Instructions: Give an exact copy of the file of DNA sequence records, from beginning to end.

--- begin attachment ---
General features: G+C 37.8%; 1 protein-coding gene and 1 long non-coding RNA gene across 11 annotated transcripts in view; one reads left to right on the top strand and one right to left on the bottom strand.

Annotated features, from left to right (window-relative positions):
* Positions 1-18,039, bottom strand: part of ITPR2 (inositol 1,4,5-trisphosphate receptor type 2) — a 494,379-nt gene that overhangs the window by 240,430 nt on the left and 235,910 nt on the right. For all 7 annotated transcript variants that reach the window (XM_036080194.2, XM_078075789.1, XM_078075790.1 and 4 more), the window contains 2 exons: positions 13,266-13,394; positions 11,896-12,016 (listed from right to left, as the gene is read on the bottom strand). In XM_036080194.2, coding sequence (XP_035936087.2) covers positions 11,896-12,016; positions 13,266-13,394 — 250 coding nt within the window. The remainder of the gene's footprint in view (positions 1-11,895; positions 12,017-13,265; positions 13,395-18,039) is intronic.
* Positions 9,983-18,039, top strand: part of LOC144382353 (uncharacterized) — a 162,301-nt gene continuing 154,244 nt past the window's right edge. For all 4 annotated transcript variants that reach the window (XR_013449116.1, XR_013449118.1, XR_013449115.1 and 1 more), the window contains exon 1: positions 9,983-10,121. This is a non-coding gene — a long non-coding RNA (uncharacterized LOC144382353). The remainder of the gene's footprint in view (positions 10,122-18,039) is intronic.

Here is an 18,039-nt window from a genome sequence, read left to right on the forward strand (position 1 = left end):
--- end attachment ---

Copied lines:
General features: G+C 37.8%; 1 protein-coding gene and 1 long non-coding RNA gene across 11 annotated transcripts in view; one reads left to right on the top strand and one right to left on the bottom strand.

Annotated features, from left to right (window-relative positions):
* Positions 1-18,039, bottom strand: part of ITPR2 (inositol 1,4,5-trisphosphate receptor type 2) — a 494,379-nt gene that overhangs the window by 240,430 nt on the left and 235,910 nt on the right. For all 7 annotated transcript variants that reach the window (XM_036080194.2, XM_078075789.1, XM_078075790.1 and 4 more), the window contains 2 exons: positions 13,266-13,394; positions 11,896-12,016 (listed from right to left, as the gene is read on the bottom strand). In XM_036080194.2, coding sequence (XP_035936087.2) covers positions 11,896-12,016; positions 13,266-13,394 — 250 coding nt within the window. The remainder of the gene's footprint in view (positions 1-11,895; positions 12,017-13,265; positions 13,395-18,039) is intronic.
* Positions 9,983-18,039, top strand: part of LOC144382353 (uncharacterized) — a 162,301-nt gene continuing 154,244 nt past the window's right edge. For all 4 annotated transcript variants that reach the window (XR_013449116.1, XR_013449118.1, XR_013449115.1 and 1 more), the window contains exon 1: positions 9,983-10,121. This is a non-coding gene — a long non-coding RNA (uncharacterized LOC144382353). The remainder of the gene's footprint in view (positions 10,122-18,039) is intronic.

Here is an 18,039-nt window from a genome sequence, read left to right on the forward strand (position 1 = left end):